Dr. Kaufer's research interests include mammalian physiology, and cellular and molecular neuroscience.
Specifically, Dr. Kaufer focuses on the molecular basis of neural and hormonal mechanisms of stress responses, and therapies that may reduce stress-related damage.
Her lab is currently focusing on three main projects:
Hormonal Regulation of Neural Stem Cells
What are the environmental and internal cues that control the proliferation and fate choices of stem cells in the adult hippocamus? What role does gene expression have in the translation of those cues that affect the stem cell?
Using gene delivery methods, Dr. Kaufer is attempting to answer these questions by investigating the effects of stress and steroid hormones on hippocampal neuroprocessor cells.
RNA Regulatory Mechanisms in Neural Stress Responses
What is the role of RNA regulation, specifically, alternative splicing and microRNA expression in the brain's response to stress?
Dr. Kaufer’s hypothesis predicts that alternative splicing acts as a fine tuning mechanism, generating proteins that are more adept to function under the aberrant conditions.
The lab studies the gene network on the miRNA, splicing factors and target genes levels, and genetically manipulate the response to test its functional relevance for stress-affected learning and memory.
The Molecular Mechanisms of the Development of Epilepsy
The microenvironment of the central nervous system is normally isolated from elements circulating in the blood by the blood-brain-barrier (BBB). Common brain injuries are associated with the compromise of the BBB.
More recently, BBB compromise and the exposure of the brain to serum components were shown to induce epileptogenesis.
Dr. Kaufer's third research project aims to follow changes in gene expression in the cortex after BBB compromise during epileptogenesis. She hopes to correlate the changes with electrophysiological measures of pathology, delineating the mechanisms, and identifying potential therapies.
Dr. Kaufer: Q&A
Why did you decide to become a scientist?
I was always fascinated by science, and knew that this is what I want to do. After I obtained my PhD at the Hebrew university, I became concerned that I never considered any other options. I took some time off, and trained as a yoga teacher in the Sivananda tradition. But soon I found myself more interested in the scientific aspects of meditation effects on the brain, which made me realize that I really do belong in the science world. I moved to [California to be at] Stanford University, and joined Robert Sapolsky’s lab as a post-doctoral researcher.
What led you to the questions you are now investigating in your research?
As a graduate student I was studying cholinergic mechanisms in response to nerve gas agents in Dr. Hermona Soreq’s lab. During a collaboration project with Dr. Friedman, then at the medical corps in the Israeli defense force looking for underlying reasons for the mysterious gulf war syndrome, I stumbled upon a stress effect on gene regulation in our control group. I became fascinated with the possibility of applying molecular neuroscience tools to study psychological stress, and changed my dissertation topic. I have kept with that field ever since and find that it best integrates my different areas of interests.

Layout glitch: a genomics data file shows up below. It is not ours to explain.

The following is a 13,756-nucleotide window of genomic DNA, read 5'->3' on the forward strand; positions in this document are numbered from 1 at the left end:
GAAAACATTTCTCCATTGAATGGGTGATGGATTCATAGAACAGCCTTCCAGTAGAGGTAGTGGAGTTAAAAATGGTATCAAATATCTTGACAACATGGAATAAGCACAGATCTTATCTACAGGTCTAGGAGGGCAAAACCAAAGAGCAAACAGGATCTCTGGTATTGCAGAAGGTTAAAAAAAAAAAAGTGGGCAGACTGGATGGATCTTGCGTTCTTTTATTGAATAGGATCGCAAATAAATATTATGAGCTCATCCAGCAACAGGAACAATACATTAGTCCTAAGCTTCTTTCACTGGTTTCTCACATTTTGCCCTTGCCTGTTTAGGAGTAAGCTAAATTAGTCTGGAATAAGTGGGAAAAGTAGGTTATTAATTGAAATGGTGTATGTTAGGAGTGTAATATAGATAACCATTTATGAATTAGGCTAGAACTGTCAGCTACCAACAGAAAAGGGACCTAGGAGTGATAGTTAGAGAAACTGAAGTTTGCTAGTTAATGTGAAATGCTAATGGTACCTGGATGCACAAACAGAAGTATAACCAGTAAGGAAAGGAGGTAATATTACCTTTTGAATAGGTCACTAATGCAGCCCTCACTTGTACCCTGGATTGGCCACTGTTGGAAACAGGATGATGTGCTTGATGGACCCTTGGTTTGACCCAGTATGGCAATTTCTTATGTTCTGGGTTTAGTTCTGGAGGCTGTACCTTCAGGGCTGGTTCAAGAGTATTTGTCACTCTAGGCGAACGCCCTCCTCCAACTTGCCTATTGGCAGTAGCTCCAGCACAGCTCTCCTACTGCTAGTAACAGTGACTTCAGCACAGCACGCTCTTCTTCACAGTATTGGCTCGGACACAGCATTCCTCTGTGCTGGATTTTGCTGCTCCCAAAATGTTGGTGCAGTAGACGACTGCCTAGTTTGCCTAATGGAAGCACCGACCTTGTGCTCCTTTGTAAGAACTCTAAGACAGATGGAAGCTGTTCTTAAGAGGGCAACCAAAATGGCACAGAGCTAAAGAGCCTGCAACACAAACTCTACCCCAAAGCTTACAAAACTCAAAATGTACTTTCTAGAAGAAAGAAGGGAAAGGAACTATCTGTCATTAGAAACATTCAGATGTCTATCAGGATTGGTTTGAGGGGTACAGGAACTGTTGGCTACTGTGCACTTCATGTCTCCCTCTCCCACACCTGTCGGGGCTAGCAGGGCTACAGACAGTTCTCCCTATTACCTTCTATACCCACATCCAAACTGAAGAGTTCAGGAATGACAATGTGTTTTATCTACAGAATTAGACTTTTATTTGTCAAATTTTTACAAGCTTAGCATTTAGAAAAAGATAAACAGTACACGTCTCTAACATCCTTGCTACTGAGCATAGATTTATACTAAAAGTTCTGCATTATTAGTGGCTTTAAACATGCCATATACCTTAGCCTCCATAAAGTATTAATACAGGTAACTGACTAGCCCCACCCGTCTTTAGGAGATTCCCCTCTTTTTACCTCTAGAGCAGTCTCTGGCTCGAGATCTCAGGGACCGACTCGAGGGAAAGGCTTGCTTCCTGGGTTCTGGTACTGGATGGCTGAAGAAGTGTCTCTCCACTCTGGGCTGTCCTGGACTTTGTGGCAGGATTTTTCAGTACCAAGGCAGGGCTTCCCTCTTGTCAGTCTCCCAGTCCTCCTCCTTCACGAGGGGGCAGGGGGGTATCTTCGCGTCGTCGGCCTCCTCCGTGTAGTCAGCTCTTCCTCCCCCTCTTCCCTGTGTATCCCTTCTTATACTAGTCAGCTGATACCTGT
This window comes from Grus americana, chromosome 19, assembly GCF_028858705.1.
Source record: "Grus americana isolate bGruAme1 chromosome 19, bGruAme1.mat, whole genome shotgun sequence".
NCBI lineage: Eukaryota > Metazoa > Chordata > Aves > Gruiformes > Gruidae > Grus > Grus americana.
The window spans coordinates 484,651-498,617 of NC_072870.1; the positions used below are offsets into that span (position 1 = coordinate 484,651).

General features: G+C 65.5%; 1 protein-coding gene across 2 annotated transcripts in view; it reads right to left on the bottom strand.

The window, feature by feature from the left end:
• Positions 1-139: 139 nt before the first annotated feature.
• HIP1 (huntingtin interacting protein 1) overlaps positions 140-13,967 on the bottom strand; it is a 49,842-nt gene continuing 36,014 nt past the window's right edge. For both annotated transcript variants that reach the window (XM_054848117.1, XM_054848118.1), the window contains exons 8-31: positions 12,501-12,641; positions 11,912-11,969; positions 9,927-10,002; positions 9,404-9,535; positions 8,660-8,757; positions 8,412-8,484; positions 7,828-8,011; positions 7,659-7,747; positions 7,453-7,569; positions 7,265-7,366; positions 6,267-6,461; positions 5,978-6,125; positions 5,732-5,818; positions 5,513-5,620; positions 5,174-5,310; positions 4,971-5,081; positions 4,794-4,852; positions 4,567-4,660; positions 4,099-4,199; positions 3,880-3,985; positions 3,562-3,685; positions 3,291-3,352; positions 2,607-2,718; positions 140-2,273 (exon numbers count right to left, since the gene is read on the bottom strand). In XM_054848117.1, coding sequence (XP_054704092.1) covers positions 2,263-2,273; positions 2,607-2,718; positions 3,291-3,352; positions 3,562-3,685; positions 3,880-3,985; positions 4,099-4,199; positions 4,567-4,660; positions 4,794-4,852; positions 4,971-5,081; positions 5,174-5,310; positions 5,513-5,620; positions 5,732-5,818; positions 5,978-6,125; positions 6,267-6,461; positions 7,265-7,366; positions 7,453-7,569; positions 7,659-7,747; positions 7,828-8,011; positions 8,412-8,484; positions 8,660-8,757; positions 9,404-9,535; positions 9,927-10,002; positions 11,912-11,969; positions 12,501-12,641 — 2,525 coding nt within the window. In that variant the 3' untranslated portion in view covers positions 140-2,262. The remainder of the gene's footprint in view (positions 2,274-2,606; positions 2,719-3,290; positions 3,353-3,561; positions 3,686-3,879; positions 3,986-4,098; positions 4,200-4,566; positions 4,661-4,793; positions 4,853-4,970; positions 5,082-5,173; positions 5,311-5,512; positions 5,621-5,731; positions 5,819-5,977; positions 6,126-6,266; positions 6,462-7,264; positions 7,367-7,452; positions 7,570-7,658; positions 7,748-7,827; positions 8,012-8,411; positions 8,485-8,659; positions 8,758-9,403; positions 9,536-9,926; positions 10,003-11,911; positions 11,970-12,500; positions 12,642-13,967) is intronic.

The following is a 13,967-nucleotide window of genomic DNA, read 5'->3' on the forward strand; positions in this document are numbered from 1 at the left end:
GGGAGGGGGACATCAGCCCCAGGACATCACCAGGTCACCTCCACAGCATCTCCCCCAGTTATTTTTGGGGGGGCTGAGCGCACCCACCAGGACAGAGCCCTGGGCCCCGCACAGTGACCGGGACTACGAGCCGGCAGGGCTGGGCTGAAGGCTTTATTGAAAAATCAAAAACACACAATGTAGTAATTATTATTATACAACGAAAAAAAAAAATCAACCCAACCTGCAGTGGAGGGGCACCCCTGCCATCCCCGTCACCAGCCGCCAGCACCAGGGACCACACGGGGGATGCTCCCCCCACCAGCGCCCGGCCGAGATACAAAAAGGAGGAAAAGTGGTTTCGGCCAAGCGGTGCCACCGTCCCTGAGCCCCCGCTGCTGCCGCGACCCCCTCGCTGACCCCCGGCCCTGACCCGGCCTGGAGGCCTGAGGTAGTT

How does your research affect your classroom and/or lab?
I try to cover in my research multiple levels and really go from the one molecule, or even part of it, through the cellular level, into the systems level. That approach drives interdisciplinarity and active collaborations with other labs around campus and elsewhere. I bring that both into my lab and into teaching, trying to expose students to all of those levels. I believe that collaborations are truly synergistic to all involved.
This semester I teach a course with Dr. Darlene Francis from the departments of psychology and public health where we talk about stress effects on all those levels. We have a very dynamic group of people in the room with interests ranging all the way from molecular biology to social epidemiology.
What do you enjoy most about your research?
The excitement of looking at new data, and the interactions with students and colleagues. I enjoy putting my research In the broader context of life - studying the deleterious effects stress has on our brain and body, forces me to make a conscious daily effort to eliminate stress in my own life and in my lab, or when not possible, to develop tools to cope with it effectively. I feel very fortunate being at the excellent diverse environment Cal offers, where our interactions with people from IB, MCB, chemical engineering, psychology and public health mutually stimulate and fertilize our research.
Neuro-precursor cells isolated from the adult rat hippocampus are capable of differentiating into neurons, astrocytes and oligodendrocytes.
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November / December 2006